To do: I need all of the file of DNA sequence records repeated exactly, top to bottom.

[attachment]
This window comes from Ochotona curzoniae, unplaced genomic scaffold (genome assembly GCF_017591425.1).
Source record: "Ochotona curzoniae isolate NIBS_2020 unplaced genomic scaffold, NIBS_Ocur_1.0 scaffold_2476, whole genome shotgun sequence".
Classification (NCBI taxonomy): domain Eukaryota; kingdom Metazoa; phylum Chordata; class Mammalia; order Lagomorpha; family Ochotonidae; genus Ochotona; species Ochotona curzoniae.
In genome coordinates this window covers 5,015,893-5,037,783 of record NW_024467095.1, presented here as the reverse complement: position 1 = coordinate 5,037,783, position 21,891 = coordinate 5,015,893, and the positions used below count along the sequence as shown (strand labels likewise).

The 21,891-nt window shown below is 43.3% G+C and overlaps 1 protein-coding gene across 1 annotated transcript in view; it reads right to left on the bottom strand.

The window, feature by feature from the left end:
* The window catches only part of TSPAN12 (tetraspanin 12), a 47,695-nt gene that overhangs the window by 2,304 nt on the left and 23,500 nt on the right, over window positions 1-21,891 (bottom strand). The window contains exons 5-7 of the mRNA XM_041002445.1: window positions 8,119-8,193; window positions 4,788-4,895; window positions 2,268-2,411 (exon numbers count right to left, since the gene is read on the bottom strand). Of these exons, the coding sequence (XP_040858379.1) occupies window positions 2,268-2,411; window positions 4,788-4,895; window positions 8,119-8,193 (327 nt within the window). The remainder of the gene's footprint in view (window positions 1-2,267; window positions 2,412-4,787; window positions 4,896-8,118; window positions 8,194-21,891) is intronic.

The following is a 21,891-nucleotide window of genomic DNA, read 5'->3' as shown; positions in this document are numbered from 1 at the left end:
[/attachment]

This window comes from Ochotona curzoniae, unplaced genomic scaffold (genome assembly GCF_017591425.1).
Source record: "Ochotona curzoniae isolate NIBS_2020 unplaced genomic scaffold, NIBS_Ocur_1.0 scaffold_2476, whole genome shotgun sequence".
Classification (NCBI taxonomy): domain Eukaryota; kingdom Metazoa; phylum Chordata; class Mammalia; order Lagomorpha; family Ochotonidae; genus Ochotona; species Ochotona curzoniae.
In genome coordinates this window covers 5,015,893-5,037,783 of record NW_024467095.1, presented here as the reverse complement: position 1 = coordinate 5,037,783, position 21,891 = coordinate 5,015,893, and the positions used below count along the sequence as shown (strand labels likewise).

The 21,891-nt window shown below is 43.3% G+C and overlaps 1 protein-coding gene across 1 annotated transcript in view; it reads right to left on the bottom strand.

The window, feature by feature from the left end:
* The window catches only part of TSPAN12 (tetraspanin 12), a 47,695-nt gene that overhangs the window by 2,304 nt on the left and 23,500 nt on the right, over window positions 1-21,891 (bottom strand). The window contains exons 5-7 of the mRNA XM_041002445.1: window positions 8,119-8,193; window positions 4,788-4,895; window positions 2,268-2,411 (exon numbers count right to left, since the gene is read on the bottom strand). Of these exons, the coding sequence (XP_040858379.1) occupies window positions 2,268-2,411; window positions 4,788-4,895; window positions 8,119-8,193 (327 nt within the window). The remainder of the gene's footprint in view (window positions 1-2,267; window positions 2,412-4,787; window positions 4,896-8,118; window positions 8,194-21,891) is intronic.

The following is a 21,891-nucleotide window of genomic DNA, read 5'->3' as shown; positions in this document are numbered from 1 at the left end: